I’m looking to cash in on some of the equity in my home by taking out a lifetime mortgage, but I’m not sure how the rates work. I’ve heard that the Bank of England is going to raise rates this year. Will this affect lifetime mortgage rates?
Everyone says cheap mortgage rates are going to disappear soon. Shall I lock in now, or wait? What will happen to lifetime mortgage rates in a year’s time as that’s when ideally I’d want to get access to the money?
Reader, via email
Lifetime mortgage rates are fixed for life, making them less sensitive to short-term movements
Steve Ellis, chief executive, Legal & General Home Finance, replies: Whenever you choose to take out a lifetime mortgage, it’s important to remember that the rate offered with these products is fixed for life.
Unlike most mortgage deals that come with a fixed rate for two, three or five years, the rate offered with a lifetime mortgage remains the same until the loan is repaid upon death or a move into long-term care. Depending on your age, that could mean a fixed rate for decades – potentially 30 years or more.
Because these rates are being fixed for such a long time, the rates on offer with a lifetime mortgage are much less sensitive to short-term movements, such as a base rate change by the Bank of England. Instead, they very much depend on a long-term view of rates and the economy more generally.
Of course, that means taking into account times when interest rates could be high and other times when they are low. Many customers taking out a lifetime mortgage now will remember the double-digit interest rates of the 70s, 80s and 90s, but will also be aware of the exceptionally low interest rates that we have seen over the last decade or so.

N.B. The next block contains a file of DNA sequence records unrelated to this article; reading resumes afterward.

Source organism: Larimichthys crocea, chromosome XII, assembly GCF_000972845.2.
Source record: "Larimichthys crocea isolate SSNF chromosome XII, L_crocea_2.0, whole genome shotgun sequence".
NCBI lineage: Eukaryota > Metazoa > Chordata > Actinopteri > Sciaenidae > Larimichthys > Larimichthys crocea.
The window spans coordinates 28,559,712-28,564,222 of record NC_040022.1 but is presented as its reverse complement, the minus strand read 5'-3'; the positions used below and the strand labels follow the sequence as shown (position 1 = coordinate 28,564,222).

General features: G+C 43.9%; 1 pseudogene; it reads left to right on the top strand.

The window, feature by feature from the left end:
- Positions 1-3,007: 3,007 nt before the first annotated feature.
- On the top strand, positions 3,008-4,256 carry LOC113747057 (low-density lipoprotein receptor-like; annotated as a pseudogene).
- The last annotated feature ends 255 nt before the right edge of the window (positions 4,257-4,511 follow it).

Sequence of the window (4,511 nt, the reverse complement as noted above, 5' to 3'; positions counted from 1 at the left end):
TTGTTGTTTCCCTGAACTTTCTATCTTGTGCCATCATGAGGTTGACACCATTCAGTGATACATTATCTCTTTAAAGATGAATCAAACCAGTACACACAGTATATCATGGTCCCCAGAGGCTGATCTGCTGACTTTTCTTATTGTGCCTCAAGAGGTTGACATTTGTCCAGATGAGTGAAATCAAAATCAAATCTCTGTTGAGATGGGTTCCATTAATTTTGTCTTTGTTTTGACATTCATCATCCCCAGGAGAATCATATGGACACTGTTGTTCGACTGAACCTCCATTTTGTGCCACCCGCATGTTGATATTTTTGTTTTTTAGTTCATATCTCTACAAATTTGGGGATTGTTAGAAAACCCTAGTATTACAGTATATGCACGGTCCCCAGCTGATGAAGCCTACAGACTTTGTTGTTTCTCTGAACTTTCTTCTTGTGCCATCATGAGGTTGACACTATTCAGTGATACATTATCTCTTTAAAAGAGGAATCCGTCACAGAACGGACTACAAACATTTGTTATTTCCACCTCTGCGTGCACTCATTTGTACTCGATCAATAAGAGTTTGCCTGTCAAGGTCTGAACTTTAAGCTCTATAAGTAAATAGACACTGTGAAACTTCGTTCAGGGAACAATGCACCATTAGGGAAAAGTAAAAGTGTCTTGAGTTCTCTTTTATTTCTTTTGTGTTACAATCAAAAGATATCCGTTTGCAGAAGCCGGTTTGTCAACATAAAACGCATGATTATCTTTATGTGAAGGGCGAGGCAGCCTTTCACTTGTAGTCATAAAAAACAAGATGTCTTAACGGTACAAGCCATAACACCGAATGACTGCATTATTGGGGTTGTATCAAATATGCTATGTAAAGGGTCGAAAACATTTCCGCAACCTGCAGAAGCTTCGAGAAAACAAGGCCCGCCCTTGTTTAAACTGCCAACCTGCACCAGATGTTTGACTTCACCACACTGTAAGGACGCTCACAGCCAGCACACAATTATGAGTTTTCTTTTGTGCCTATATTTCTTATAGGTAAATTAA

Steve Ellis, chief executive, Legal & General Home Finance
That said, we should expect to see a greater correlation between long-term market interest rates and lifetime mortgage rates offered to customers. So, is now a good time to take a lifetime mortgage? Or should I wait?
It would be a false economy to borrow money now that you might need in the future just because you think interest rates could rise – they may not, after all.
However, if you have to borrow now, why wait? The best lifetime mortgage interest rates currently on offer are just about as low as they have been, with many providers offering fixed rates for life at below four per cent.
In any case, if you’re considering taking out a lifetime mortgage you should first speak with a financial adviser to get a better understanding of all the options open to you for retirement.
An adviser can help you to plan exactly how much you need to borrow now and whether you might need to have a drawdown facility should you need to borrow more in the future to help you achieve your retirement goals, or if you’re planning home renovations or perhaps want to gift money to your family later on.
An increasing number of older homeowners are choosing to unlock equity from their homes
No one can predict what interest rates will be in the future, not even the Chancellor.
What we do know is that lifetime mortgage rates are currently at some of the lowest levels we’ve seen and, as a result, an increasing number of older homeowners are choosing to unlock equity from their homes to get the most out of retirement.
The simple answer, really, is to do what is right for you – it should ultimately depend on your needs in retirement – and always get professional advice.